More than 2,000 Central Florida workers have been laid off this year, the highest number since the tail end of the Great Recession in 2010.

As reported by Kyle Arnold of the Orlando Sentinel, 2018 layoffs in Orange, Osceola, Lake and Seminole have hit a post-recession high despite low unemployment statewide and an otherwise strong economy.

When companies plan to layoff more than a third of their employees or more than 50 employees, the Worker Adjustment and Retraining Notification (WARN) Act requires them to notify the Florida Department of Economic Opportunity.

DEO lists WARN notices on its website, and the most recent notice came from Orlando-based Hotelbeds, which plans to layoff 16 employees at the end of February. Since the start of November, DEO has been warned of nearly 400 layoffs by Central Florida-based companies, including 205 at C&S Wholesale Services, the distributor for the Winn-Dixie chain of grocery stores.

The largest single layoff to hit Central Florida this year came after the Agency for Persons with Disabilities stepped in to close Carlton Palms, a Mt. Dora facility for disabled children and adults.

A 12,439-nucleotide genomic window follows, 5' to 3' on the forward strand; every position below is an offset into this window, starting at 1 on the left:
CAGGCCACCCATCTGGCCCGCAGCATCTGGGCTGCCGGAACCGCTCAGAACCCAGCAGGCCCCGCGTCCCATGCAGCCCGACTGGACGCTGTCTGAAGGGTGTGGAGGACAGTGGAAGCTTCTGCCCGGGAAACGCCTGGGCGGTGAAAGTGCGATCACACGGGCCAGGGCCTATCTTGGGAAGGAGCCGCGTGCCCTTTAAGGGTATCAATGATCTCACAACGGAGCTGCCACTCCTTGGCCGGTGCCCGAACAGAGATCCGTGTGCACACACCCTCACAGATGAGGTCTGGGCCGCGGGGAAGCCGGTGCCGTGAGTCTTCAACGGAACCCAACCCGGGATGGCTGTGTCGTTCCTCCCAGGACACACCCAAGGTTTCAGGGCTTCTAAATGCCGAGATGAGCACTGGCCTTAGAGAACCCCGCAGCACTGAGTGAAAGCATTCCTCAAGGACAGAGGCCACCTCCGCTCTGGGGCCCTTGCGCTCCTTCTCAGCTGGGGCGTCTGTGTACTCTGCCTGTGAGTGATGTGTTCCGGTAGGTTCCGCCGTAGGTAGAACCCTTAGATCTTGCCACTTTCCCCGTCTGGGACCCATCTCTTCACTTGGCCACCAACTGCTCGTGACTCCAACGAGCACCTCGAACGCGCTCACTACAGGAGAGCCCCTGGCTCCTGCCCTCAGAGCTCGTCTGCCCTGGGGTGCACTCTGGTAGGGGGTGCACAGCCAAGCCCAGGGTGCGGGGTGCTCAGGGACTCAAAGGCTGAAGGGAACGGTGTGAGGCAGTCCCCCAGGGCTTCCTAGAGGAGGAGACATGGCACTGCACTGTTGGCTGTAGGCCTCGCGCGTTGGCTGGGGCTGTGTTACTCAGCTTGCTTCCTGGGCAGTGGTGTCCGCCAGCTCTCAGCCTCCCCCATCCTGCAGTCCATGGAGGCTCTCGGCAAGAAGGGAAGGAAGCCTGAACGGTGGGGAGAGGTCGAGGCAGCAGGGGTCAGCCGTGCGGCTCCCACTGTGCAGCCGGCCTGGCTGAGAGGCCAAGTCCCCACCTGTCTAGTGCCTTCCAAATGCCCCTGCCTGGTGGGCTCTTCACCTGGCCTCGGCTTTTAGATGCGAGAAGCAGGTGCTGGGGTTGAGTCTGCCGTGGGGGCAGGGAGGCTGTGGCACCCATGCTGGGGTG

The facility, run by Bellwether Behavioral Health, had been home to many violent and abusive incidents committed both by residents and staff. APD had previously stopped the facility from taking in new residents and imposed required video monitoring requirements among other sanctions and fines.

A large chunk of the jobs losses came from companies in the retail industry, many of which have struggled during what’s been colloquially referred to as the “retail apocalypse.”

Experts say the 2018 layoffs aren’t as troublesome as the mass layoffs in the late-aughts and early 2010s. Due to the low unemployment rate creating a tight labor market, laid off workers can usually find another job quickly.

Statewide, nearly 18,000 layoffs have been disclosed to DEO reported so far this year, which also goes down as a post-recession high.

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